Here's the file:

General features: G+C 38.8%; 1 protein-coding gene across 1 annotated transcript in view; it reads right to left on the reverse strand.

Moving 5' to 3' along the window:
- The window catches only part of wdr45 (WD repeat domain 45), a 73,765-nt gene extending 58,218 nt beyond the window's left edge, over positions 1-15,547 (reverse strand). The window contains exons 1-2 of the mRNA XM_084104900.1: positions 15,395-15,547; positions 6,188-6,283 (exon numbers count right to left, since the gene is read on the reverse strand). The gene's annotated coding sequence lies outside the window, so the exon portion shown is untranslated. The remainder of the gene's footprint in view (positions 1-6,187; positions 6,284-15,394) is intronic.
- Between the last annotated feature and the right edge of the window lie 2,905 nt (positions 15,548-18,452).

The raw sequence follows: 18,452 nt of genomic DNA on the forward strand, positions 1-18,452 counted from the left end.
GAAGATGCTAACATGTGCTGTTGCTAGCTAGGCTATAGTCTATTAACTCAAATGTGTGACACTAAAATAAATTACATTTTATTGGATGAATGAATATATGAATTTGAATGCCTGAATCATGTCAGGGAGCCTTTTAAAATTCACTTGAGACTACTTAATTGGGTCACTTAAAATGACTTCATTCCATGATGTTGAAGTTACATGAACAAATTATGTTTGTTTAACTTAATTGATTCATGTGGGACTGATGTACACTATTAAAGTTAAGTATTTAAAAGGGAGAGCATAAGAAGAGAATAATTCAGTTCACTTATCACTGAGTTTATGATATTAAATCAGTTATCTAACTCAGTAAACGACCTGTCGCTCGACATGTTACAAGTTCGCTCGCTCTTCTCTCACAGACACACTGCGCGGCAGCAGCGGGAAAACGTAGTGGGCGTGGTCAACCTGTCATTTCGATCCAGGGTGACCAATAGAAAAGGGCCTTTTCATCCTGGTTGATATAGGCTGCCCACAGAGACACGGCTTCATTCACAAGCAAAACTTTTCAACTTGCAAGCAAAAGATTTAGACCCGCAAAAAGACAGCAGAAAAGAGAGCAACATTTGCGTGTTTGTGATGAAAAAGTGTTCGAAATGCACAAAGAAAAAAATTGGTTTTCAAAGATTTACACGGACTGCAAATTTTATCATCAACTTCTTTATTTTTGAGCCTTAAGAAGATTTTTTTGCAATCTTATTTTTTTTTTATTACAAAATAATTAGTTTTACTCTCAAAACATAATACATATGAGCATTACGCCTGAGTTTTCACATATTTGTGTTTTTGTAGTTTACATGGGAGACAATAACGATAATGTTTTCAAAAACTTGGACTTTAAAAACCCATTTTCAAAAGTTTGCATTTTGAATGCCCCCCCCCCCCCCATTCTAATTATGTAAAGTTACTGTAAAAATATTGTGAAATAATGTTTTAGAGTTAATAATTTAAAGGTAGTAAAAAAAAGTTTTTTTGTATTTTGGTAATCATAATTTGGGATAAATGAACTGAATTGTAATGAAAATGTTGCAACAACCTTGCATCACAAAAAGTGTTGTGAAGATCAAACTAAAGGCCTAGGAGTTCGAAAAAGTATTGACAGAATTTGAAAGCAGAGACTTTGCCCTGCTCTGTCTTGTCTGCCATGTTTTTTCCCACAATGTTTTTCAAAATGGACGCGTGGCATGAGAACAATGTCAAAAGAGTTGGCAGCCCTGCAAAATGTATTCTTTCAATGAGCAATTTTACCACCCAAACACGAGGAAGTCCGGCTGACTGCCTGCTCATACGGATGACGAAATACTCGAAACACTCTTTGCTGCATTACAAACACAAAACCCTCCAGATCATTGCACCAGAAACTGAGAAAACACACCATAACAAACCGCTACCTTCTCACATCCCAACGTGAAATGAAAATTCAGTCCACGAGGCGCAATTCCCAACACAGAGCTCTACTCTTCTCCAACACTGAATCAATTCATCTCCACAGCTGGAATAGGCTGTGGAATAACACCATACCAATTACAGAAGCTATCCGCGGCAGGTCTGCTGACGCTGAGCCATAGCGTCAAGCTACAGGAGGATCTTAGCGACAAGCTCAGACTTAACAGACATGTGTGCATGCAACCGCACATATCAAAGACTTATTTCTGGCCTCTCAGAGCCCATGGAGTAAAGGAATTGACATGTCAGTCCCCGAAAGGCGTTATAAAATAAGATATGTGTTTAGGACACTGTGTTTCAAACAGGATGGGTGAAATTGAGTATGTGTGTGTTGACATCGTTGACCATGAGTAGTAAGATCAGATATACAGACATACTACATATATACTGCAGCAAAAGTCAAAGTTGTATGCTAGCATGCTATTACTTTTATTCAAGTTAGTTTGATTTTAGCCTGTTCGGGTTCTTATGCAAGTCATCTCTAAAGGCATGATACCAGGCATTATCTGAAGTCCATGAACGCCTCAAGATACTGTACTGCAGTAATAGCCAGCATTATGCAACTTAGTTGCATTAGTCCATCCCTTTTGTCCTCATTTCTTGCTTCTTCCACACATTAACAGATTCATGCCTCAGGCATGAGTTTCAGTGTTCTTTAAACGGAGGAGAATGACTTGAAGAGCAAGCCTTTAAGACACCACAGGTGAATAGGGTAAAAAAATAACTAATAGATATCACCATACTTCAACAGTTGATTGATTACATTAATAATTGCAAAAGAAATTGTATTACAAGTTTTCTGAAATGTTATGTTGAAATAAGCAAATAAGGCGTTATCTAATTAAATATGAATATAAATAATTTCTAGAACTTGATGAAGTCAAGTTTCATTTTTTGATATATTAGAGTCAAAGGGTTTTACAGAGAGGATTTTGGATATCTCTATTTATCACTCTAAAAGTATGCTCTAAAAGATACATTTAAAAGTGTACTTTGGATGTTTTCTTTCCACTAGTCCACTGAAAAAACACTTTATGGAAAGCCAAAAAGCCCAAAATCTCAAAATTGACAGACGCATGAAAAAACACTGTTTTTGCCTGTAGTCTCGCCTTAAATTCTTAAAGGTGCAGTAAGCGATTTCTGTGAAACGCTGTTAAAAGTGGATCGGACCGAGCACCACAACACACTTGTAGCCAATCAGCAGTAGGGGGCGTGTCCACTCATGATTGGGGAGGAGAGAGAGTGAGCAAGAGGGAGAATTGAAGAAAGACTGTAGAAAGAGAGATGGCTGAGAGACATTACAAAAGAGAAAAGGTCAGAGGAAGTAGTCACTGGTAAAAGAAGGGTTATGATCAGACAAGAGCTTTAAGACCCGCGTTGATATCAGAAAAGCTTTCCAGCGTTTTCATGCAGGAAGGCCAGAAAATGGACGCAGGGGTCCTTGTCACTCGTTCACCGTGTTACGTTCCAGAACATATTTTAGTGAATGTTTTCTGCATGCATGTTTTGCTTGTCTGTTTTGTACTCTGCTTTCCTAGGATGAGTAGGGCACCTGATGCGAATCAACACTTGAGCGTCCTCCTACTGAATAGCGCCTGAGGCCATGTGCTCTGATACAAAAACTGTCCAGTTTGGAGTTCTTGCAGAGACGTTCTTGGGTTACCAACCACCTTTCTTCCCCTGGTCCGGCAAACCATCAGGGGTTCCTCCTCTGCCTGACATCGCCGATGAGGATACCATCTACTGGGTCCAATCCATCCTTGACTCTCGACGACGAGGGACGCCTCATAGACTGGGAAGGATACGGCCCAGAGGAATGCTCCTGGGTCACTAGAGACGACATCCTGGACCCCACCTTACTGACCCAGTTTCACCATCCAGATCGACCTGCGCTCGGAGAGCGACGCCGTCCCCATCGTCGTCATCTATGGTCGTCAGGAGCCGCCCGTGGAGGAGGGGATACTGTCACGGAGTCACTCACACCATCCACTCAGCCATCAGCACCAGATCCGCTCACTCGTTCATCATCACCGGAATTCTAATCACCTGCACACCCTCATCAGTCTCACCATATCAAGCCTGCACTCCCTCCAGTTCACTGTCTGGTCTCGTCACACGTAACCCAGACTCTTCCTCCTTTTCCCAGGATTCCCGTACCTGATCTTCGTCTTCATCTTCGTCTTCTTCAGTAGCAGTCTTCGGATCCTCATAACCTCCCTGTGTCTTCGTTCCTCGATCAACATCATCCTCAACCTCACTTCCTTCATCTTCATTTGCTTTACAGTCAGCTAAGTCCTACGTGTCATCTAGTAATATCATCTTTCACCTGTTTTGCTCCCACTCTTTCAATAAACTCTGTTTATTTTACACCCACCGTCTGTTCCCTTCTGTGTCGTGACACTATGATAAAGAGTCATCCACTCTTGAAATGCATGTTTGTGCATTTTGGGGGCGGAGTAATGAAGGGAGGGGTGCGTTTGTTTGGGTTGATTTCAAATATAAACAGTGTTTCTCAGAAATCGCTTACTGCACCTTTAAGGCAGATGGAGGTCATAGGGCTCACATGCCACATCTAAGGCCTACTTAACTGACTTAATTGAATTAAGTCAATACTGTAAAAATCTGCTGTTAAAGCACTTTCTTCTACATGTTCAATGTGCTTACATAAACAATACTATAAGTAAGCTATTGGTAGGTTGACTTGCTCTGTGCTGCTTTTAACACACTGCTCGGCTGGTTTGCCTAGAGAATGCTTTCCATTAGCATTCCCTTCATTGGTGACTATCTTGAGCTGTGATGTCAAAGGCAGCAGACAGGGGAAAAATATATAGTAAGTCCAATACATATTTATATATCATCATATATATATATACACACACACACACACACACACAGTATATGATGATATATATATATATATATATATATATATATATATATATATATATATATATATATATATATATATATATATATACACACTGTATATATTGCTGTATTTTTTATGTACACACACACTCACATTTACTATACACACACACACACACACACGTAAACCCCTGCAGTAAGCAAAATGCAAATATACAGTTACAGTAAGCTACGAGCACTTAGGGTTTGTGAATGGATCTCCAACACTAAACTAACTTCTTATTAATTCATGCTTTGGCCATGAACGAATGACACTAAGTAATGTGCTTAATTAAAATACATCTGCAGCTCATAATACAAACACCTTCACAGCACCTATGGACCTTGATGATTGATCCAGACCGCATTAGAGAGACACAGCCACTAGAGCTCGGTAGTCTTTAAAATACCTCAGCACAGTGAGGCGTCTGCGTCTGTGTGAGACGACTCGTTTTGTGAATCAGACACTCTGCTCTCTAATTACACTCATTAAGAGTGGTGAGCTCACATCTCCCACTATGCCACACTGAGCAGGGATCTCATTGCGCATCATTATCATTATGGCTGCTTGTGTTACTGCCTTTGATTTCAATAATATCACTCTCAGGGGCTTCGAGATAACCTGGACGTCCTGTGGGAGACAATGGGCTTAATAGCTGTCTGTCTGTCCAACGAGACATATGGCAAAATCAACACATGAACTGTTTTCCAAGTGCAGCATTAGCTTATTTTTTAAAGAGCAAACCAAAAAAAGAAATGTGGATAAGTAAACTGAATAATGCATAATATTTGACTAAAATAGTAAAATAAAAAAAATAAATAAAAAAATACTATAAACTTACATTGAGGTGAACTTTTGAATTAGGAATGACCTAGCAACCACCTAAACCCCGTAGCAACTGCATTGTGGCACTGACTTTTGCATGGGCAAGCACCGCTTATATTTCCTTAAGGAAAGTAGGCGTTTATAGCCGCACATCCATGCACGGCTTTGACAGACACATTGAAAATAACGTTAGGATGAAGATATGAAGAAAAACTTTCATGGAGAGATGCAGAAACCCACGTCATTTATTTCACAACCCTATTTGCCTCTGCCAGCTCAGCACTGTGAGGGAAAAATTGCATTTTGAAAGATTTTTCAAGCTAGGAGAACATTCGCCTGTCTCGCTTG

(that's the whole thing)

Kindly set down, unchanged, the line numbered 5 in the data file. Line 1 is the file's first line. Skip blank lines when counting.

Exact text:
The raw sequence follows: 18,452 nt of genomic DNA on the forward strand, positions 1-18,452 counted from the left end.